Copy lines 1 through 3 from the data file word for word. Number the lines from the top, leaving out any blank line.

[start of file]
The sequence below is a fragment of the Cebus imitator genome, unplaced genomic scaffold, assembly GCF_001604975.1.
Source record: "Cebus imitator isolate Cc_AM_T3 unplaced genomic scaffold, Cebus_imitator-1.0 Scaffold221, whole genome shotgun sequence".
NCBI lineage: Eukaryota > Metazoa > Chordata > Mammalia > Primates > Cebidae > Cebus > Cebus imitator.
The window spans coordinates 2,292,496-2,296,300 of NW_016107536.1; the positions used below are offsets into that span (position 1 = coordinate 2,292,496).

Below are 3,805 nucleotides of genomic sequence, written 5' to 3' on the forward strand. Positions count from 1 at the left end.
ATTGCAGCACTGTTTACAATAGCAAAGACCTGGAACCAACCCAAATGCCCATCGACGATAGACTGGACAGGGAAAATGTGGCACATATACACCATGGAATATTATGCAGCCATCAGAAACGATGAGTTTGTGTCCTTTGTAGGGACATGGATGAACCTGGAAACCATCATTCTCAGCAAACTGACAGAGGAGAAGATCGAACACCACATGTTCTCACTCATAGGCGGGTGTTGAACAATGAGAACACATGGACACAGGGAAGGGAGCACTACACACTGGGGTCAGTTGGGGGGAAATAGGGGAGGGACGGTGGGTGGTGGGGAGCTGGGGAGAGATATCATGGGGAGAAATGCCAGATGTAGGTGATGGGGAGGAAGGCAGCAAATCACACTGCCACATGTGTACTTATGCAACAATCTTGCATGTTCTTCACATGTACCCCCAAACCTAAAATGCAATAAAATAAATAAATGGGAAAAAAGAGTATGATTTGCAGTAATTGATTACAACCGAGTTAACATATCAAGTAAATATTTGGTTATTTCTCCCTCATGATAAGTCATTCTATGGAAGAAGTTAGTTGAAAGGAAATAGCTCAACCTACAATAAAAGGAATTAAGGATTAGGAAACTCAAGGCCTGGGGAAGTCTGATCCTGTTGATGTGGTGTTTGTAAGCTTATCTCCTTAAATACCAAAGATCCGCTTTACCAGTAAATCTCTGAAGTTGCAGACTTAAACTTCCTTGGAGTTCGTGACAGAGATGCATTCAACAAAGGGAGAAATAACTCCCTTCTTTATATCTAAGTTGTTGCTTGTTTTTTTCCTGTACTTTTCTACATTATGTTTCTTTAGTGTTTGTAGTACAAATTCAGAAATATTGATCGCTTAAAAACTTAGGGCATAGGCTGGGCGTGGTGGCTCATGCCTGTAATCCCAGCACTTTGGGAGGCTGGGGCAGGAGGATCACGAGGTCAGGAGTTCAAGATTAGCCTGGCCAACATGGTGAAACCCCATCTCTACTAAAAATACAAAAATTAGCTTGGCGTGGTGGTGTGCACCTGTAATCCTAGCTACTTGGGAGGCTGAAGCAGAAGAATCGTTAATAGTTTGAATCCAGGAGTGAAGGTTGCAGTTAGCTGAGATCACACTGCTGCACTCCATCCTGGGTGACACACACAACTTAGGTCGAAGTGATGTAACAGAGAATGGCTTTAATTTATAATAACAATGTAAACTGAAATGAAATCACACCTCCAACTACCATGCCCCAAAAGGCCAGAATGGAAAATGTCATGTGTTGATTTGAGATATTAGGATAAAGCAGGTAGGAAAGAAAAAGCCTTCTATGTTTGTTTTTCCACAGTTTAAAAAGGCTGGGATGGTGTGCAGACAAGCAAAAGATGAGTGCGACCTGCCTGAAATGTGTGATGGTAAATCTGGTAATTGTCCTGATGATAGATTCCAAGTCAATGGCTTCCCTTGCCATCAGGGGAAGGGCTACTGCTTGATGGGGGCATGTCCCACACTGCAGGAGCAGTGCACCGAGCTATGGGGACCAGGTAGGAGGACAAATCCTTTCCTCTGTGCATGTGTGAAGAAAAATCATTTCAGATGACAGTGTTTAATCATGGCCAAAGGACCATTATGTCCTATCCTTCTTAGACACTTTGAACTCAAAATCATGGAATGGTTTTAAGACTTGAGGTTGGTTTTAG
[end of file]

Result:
The sequence below is a fragment of the Cebus imitator genome, unplaced genomic scaffold, assembly GCF_001604975.1.
Source record: "Cebus imitator isolate Cc_AM_T3 unplaced genomic scaffold, Cebus_imitator-1.0 Scaffold221, whole genome shotgun sequence".
NCBI lineage: Eukaryota > Metazoa > Chordata > Mammalia > Primates > Cebidae > Cebus > Cebus imitator.